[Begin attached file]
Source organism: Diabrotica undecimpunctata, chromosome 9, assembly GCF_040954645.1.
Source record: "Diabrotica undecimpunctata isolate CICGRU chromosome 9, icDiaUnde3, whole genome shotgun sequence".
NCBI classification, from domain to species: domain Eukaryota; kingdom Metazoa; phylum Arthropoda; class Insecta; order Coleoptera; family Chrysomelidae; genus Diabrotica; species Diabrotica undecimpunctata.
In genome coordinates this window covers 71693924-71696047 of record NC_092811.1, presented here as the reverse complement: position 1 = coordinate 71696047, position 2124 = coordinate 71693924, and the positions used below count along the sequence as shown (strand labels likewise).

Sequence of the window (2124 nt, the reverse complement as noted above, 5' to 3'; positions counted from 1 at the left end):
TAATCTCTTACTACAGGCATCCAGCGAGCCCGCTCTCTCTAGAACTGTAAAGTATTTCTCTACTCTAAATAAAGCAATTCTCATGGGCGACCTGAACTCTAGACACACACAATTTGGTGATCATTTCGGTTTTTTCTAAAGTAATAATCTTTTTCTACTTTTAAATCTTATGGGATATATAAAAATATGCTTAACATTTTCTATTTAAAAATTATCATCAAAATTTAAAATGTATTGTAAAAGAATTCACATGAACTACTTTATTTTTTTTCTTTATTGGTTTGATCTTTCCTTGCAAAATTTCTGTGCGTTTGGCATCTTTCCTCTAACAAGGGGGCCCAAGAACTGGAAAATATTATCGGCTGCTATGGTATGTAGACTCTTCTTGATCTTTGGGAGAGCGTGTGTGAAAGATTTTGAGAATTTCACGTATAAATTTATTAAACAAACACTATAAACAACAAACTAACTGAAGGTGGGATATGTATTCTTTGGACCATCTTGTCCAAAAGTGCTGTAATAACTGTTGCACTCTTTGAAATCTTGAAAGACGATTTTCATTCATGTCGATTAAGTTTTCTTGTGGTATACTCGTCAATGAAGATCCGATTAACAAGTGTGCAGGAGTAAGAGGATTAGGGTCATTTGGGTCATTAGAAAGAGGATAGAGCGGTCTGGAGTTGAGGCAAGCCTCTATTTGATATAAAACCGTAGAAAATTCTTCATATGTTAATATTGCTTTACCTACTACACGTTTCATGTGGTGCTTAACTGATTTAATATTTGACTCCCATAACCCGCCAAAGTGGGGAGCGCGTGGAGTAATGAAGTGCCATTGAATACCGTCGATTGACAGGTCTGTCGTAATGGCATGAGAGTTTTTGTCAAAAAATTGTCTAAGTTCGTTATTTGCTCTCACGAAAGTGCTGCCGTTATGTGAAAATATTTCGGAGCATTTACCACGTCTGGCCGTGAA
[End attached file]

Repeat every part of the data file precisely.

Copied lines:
Source organism: Diabrotica undecimpunctata, chromosome 9, assembly GCF_040954645.1.
Source record: "Diabrotica undecimpunctata isolate CICGRU chromosome 9, icDiaUnde3, whole genome shotgun sequence".
NCBI classification, from domain to species: domain Eukaryota; kingdom Metazoa; phylum Arthropoda; class Insecta; order Coleoptera; family Chrysomelidae; genus Diabrotica; species Diabrotica undecimpunctata.
In genome coordinates this window covers 71693924-71696047 of record NC_092811.1, presented here as the reverse complement: position 1 = coordinate 71696047, position 2124 = coordinate 71693924, and the positions used below count along the sequence as shown (strand labels likewise).

Sequence of the window (2124 nt, the reverse complement as noted above, 5' to 3'; positions counted from 1 at the left end):
TAATCTCTTACTACAGGCATCCAGCGAGCCCGCTCTCTCTAGAACTGTAAAGTATTTCTCTACTCTAAATAAAGCAATTCTCATGGGCGACCTGAACTCTAGACACACACAATTTGGTGATCATTTCGGTTTTTTCTAAAGTAATAATCTTTTTCTACTTTTAAATCTTATGGGATATATAAAAATATGCTTAACATTTTCTATTTAAAAATTATCATCAAAATTTAAAATGTATTGTAAAAGAATTCACATGAACTACTTTATTTTTTTTCTTTATTGGTTTGATCTTTCCTTGCAAAATTTCTGTGCGTTTGGCATCTTTCCTCTAACAAGGGGGCCCAAGAACTGGAAAATATTATCGGCTGCTATGGTATGTAGACTCTTCTTGATCTTTGGGAGAGCGTGTGTGAAAGATTTTGAGAATTTCACGTATAAATTTATTAAACAAACACTATAAACAACAAACTAACTGAAGGTGGGATATGTATTCTTTGGACCATCTTGTCCAAAAGTGCTGTAATAACTGTTGCACTCTTTGAAATCTTGAAAGACGATTTTCATTCATGTCGATTAAGTTTTCTTGTGGTATACTCGTCAATGAAGATCCGATTAACAAGTGTGCAGGAGTAAGAGGATTAGGGTCATTTGGGTCATTAGAAAGAGGATAGAGCGGTCTGGAGTTGAGGCAAGCCTCTATTTGATATAAAACCGTAGAAAATTCTTCATATGTTAATATTGCTTTACCTACTACACGTTTCATGTGGTGCTTAACTGATTTAATATTTGACTCCCATAACCCGCCAAAGTGGGGAGCGCGTGGAGTAATGAAGTGCCATTGAATACCGTCGATTGACAGGTCTGTCGTAATGGCATGAGAGTTTTTGTCAAAAAATTGTCTAAGTTCGTTATTTGCTCTCACGAAAGTGCTGCCGTTATGTGAAAATATTTCGGAGCATTTACCACGTCTGGCCGTGAA